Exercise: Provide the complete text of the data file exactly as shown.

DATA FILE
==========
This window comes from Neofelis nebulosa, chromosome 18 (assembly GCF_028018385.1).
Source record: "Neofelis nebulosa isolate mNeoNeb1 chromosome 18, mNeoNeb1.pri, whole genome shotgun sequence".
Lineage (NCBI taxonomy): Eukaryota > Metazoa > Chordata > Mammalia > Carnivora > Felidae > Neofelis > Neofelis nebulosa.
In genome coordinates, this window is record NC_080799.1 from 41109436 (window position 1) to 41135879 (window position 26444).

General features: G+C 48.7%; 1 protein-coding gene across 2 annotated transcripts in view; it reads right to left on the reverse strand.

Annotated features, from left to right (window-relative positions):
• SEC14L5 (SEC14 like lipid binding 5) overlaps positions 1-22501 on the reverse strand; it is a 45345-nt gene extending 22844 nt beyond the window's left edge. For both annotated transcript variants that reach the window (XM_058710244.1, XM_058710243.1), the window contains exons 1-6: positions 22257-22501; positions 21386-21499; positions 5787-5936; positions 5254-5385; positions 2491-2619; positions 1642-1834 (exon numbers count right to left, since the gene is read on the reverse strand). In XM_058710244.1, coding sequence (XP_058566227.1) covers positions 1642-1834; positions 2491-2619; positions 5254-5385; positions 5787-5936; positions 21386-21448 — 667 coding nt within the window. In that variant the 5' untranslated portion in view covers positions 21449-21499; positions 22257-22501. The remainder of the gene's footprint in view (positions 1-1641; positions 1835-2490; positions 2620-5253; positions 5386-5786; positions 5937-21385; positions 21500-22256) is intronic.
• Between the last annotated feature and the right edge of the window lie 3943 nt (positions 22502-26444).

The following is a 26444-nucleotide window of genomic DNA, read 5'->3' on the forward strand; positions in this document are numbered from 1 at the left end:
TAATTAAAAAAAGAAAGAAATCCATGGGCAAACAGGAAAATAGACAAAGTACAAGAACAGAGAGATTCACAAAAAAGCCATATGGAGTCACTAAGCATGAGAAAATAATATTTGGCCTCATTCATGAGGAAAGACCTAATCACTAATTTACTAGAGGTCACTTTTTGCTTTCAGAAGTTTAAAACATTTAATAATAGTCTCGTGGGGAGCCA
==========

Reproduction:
This window comes from Neofelis nebulosa, chromosome 18 (assembly GCF_028018385.1).
Source record: "Neofelis nebulosa isolate mNeoNeb1 chromosome 18, mNeoNeb1.pri, whole genome shotgun sequence".
Lineage (NCBI taxonomy): Eukaryota > Metazoa > Chordata > Mammalia > Carnivora > Felidae > Neofelis > Neofelis nebulosa.
In genome coordinates, this window is record NC_080799.1 from 41109436 (window position 1) to 41135879 (window position 26444).

General features: G+C 48.7%; 1 protein-coding gene across 2 annotated transcripts in view; it reads right to left on the reverse strand.

Annotated features, from left to right (window-relative positions):
• SEC14L5 (SEC14 like lipid binding 5) overlaps positions 1-22501 on the reverse strand; it is a 45345-nt gene extending 22844 nt beyond the window's left edge. For both annotated transcript variants that reach the window (XM_058710244.1, XM_058710243.1), the window contains exons 1-6: positions 22257-22501; positions 21386-21499; positions 5787-5936; positions 5254-5385; positions 2491-2619; positions 1642-1834 (exon numbers count right to left, since the gene is read on the reverse strand). In XM_058710244.1, coding sequence (XP_058566227.1) covers positions 1642-1834; positions 2491-2619; positions 5254-5385; positions 5787-5936; positions 21386-21448 — 667 coding nt within the window. In that variant the 5' untranslated portion in view covers positions 21449-21499; positions 22257-22501. The remainder of the gene's footprint in view (positions 1-1641; positions 1835-2490; positions 2620-5253; positions 5386-5786; positions 5937-21385; positions 21500-22256) is intronic.
• Between the last annotated feature and the right edge of the window lie 3943 nt (positions 22502-26444).

The following is a 26444-nucleotide window of genomic DNA, read 5'->3' on the forward strand; positions in this document are numbered from 1 at the left end:
TAATTAAAAAAAGAAAGAAATCCATGGGCAAACAGGAAAATAGACAAAGTACAAGAACAGAGAGATTCACAAAAAAGCCATATGGAGTCACTAAGCATGAGAAAATAATATTTGGCCTCATTCATGAGGAAAGACCTAATCACTAATTTACTAGAGGTCACTTTTTGCTTTCAGAAGTTTAAAACATTTAATAATAGTCTCGTGGGGAGCCA